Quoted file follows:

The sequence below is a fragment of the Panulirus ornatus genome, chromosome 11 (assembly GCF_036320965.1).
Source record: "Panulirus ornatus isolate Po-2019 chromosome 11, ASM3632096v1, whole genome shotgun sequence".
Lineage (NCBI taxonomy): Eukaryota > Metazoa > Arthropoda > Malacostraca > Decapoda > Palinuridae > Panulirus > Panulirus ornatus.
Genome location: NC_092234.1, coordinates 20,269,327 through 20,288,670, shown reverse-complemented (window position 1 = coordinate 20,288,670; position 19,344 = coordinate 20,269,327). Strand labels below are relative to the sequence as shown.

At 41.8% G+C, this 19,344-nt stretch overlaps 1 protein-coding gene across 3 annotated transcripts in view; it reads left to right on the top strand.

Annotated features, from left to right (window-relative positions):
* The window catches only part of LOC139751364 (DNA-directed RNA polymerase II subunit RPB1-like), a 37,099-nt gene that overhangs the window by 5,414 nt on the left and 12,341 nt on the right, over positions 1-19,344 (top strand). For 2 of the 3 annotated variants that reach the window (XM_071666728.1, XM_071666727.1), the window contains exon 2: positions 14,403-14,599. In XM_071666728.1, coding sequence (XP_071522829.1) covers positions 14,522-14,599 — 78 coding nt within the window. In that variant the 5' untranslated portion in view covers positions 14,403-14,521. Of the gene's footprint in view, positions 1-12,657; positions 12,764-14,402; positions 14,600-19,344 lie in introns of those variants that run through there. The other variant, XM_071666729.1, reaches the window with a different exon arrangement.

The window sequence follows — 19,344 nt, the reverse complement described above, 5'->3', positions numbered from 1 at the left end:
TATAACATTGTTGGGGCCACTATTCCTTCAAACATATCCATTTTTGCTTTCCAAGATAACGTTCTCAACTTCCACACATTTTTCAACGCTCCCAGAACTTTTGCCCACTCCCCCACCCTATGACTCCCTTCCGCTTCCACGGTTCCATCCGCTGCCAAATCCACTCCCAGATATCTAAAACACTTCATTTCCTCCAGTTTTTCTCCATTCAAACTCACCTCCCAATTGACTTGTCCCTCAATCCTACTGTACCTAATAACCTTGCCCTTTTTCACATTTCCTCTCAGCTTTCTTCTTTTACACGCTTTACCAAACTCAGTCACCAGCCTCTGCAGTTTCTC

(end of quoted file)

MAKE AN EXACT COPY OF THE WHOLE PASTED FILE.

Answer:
The sequence below is a fragment of the Panulirus ornatus genome, chromosome 11 (assembly GCF_036320965.1).
Source record: "Panulirus ornatus isolate Po-2019 chromosome 11, ASM3632096v1, whole genome shotgun sequence".
Lineage (NCBI taxonomy): Eukaryota > Metazoa > Arthropoda > Malacostraca > Decapoda > Palinuridae > Panulirus > Panulirus ornatus.
Genome location: NC_092234.1, coordinates 20,269,327 through 20,288,670, shown reverse-complemented (window position 1 = coordinate 20,288,670; position 19,344 = coordinate 20,269,327). Strand labels below are relative to the sequence as shown.

At 41.8% G+C, this 19,344-nt stretch overlaps 1 protein-coding gene across 3 annotated transcripts in view; it reads left to right on the top strand.

Annotated features, from left to right (window-relative positions):
* The window catches only part of LOC139751364 (DNA-directed RNA polymerase II subunit RPB1-like), a 37,099-nt gene that overhangs the window by 5,414 nt on the left and 12,341 nt on the right, over positions 1-19,344 (top strand). For 2 of the 3 annotated variants that reach the window (XM_071666728.1, XM_071666727.1), the window contains exon 2: positions 14,403-14,599. In XM_071666728.1, coding sequence (XP_071522829.1) covers positions 14,522-14,599 — 78 coding nt within the window. In that variant the 5' untranslated portion in view covers positions 14,403-14,521. Of the gene's footprint in view, positions 1-12,657; positions 12,764-14,402; positions 14,600-19,344 lie in introns of those variants that run through there. The other variant, XM_071666729.1, reaches the window with a different exon arrangement.

The window sequence follows — 19,344 nt, the reverse complement described above, 5'->3', positions numbered from 1 at the left end:
TATAACATTGTTGGGGCCACTATTCCTTCAAACATATCCATTTTTGCTTTCCAAGATAACGTTCTCAACTTCCACACATTTTTCAACGCTCCCAGAACTTTTGCCCACTCCCCCACCCTATGACTCCCTTCCGCTTCCACGGTTCCATCCGCTGCCAAATCCACTCCCAGATATCTAAAACACTTCATTTCCTCCAGTTTTTCTCCATTCAAACTCACCTCCCAATTGACTTGTCCCTCAATCCTACTGTACCTAATAACCTTGCCCTTTTTCACATTTCCTCTCAGCTTTCTTCTTTTACACGCTTTACCAAACTCAGTCACCAGCCTCTGCAGTTTCTC